Women with the deadliest and rarest form of breast cancer now have a chance of treatment where once their options were severely limited, thanks to a new discovery by George Mason University researchers.
This aggressive cancer, called "inflammatory breast cancer," kills about half the women who have it within five years; patients live on average a mere 18 months after diagnosis. About 10,000 women are diagnosed each year with inflammatory breast cancer, according to U.S. government statistics.
In a recent study, Mason scientists pinpointed a key driver in the cancer that is leading to new ways to treat it. This study is not only a success for cancer patients but for a pioneering research method that discovered the finding as well, says Emanuel "Chip" Petricoin, co-director of Mason's Center for Applied Proteomics and Molecular Medicine (CAPMM) along with Lance Liotta.
This summer, doctors at Philadelphia's Fox Chase Cancer Center under the direction of Massimo Cristofanilli, the center's chair of medical oncology, began treating inflammatory breast cancer patients with a drug originally developed for non-small cell lung cancer because Mason research revealed a commonality between the two cancers. Prior to the research, these breast cancer patients had limited treatment options, Petricoin says.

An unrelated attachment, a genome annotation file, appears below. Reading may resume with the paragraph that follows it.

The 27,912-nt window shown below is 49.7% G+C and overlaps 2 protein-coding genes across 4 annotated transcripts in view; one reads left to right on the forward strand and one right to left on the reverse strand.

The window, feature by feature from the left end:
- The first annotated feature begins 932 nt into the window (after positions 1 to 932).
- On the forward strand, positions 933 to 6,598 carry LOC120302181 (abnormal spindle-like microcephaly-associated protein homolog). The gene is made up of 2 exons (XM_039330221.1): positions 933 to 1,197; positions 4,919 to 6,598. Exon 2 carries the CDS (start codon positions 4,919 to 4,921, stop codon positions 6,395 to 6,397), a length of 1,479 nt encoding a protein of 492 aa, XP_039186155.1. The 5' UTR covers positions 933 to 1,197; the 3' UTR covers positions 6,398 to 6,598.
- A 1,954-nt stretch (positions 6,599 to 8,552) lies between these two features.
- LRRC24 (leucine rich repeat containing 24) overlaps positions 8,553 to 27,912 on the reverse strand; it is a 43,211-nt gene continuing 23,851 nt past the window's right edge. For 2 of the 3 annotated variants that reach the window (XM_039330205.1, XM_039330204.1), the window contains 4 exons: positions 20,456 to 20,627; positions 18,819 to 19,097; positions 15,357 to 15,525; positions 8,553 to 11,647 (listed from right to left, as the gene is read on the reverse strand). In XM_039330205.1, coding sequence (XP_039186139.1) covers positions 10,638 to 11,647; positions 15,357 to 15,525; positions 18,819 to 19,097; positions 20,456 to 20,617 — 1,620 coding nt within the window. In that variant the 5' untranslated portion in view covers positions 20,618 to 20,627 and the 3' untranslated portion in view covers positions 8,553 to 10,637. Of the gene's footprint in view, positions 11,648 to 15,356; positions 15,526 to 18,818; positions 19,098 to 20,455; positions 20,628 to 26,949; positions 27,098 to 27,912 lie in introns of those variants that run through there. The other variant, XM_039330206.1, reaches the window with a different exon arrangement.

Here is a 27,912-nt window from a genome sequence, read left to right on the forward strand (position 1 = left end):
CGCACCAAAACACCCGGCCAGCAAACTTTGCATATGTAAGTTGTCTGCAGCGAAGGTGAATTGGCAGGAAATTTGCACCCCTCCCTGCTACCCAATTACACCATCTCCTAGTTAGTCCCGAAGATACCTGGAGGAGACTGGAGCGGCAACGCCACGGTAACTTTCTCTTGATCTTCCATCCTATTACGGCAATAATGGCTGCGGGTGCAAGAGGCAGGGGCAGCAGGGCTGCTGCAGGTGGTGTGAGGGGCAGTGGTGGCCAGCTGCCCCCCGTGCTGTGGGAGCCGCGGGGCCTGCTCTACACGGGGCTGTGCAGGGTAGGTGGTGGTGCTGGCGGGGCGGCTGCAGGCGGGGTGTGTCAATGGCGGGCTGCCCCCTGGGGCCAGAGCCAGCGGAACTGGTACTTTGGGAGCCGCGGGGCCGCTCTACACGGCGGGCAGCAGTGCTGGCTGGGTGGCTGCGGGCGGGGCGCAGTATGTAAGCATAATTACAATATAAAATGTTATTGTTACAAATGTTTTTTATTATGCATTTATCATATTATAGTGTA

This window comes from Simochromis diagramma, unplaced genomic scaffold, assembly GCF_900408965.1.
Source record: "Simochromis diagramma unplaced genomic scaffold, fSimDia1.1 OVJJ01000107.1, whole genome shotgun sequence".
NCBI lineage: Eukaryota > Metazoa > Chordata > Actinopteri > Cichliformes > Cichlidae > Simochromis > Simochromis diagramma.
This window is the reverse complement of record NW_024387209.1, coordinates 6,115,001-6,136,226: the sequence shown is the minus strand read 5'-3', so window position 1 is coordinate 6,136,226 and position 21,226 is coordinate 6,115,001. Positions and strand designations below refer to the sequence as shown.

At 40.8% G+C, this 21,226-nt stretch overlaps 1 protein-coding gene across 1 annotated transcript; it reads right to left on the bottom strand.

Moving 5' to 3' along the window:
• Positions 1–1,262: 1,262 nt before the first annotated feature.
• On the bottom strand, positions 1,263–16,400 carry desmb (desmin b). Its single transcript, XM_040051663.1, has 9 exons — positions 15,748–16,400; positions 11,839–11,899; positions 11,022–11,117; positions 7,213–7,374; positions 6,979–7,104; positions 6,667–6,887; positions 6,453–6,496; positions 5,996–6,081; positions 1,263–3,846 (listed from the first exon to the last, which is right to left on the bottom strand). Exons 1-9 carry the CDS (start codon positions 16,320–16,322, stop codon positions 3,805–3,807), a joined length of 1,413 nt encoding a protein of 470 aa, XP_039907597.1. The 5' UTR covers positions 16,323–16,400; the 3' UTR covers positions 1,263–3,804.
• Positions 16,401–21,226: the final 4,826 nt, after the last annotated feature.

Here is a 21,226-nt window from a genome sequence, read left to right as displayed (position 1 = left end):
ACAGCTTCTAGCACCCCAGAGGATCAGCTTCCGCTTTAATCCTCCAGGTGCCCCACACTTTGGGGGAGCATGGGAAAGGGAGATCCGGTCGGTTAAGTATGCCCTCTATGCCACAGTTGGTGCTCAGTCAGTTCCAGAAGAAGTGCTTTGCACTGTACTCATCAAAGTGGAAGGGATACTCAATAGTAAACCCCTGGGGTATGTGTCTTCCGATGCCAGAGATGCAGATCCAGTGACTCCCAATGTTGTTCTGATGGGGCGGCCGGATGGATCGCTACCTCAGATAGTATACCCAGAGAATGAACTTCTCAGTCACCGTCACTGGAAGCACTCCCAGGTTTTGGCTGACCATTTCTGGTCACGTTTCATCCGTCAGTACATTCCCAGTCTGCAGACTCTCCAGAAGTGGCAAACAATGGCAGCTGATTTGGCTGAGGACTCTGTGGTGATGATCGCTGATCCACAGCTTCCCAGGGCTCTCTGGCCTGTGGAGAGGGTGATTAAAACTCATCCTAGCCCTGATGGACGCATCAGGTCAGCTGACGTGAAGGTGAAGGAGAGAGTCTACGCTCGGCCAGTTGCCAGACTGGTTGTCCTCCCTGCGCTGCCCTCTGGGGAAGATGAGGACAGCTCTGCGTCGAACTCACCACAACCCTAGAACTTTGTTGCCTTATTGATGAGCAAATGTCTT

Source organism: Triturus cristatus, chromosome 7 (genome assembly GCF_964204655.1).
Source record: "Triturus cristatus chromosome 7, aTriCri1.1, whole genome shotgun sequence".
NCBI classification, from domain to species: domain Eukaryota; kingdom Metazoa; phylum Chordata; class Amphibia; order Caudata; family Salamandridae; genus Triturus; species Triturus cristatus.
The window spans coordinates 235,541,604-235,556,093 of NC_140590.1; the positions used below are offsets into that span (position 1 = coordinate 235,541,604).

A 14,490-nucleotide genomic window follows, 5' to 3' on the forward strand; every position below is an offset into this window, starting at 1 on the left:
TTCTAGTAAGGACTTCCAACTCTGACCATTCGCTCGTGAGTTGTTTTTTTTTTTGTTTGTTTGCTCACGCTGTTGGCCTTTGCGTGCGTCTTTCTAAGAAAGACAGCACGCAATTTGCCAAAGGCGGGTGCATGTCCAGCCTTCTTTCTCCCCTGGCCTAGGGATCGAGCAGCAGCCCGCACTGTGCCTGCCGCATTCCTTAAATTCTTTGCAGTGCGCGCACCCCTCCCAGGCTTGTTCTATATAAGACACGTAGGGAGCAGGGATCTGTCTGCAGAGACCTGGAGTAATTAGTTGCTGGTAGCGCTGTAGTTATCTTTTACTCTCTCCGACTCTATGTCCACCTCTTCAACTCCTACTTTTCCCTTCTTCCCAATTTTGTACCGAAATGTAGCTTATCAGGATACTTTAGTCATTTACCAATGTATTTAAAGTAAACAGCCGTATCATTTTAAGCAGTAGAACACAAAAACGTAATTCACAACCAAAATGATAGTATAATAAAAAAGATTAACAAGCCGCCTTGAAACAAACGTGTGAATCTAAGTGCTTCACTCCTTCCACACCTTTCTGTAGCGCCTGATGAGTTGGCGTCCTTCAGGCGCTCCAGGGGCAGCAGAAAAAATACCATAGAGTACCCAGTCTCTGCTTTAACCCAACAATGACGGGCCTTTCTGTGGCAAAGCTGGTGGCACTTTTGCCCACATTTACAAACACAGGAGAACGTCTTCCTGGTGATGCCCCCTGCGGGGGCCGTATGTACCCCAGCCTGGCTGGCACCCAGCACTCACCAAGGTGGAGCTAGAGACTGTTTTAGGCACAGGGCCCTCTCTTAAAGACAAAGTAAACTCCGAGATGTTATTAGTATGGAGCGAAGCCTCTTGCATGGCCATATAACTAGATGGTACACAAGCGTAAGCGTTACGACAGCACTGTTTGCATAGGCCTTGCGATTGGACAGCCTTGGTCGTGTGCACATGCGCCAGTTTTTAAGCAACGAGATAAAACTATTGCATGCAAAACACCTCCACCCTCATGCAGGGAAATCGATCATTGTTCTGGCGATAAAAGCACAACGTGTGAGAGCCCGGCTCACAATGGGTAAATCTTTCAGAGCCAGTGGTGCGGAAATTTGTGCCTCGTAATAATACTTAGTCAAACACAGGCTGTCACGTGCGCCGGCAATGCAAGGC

Discovering how the cancer works using proteomics, an approach that looks at the proteins on the genes, was essential to the finding. If researchers had stuck with traditional genome analysis, they would have missed the protein that can be targeted to treat this particularly dangerous form of breast cancer, Petricoin says. The proteins on the genes are the key for successful treatment.
"It is the proteins that the drug targets, not the genes," he says.
Petricoin and Liotta invented a technology called the reverse phase protein array a decade ago, which Mason exclusively licensed to Theranostics Health, Inc, a comp
|Contact: Michele McDonald|
George Mason University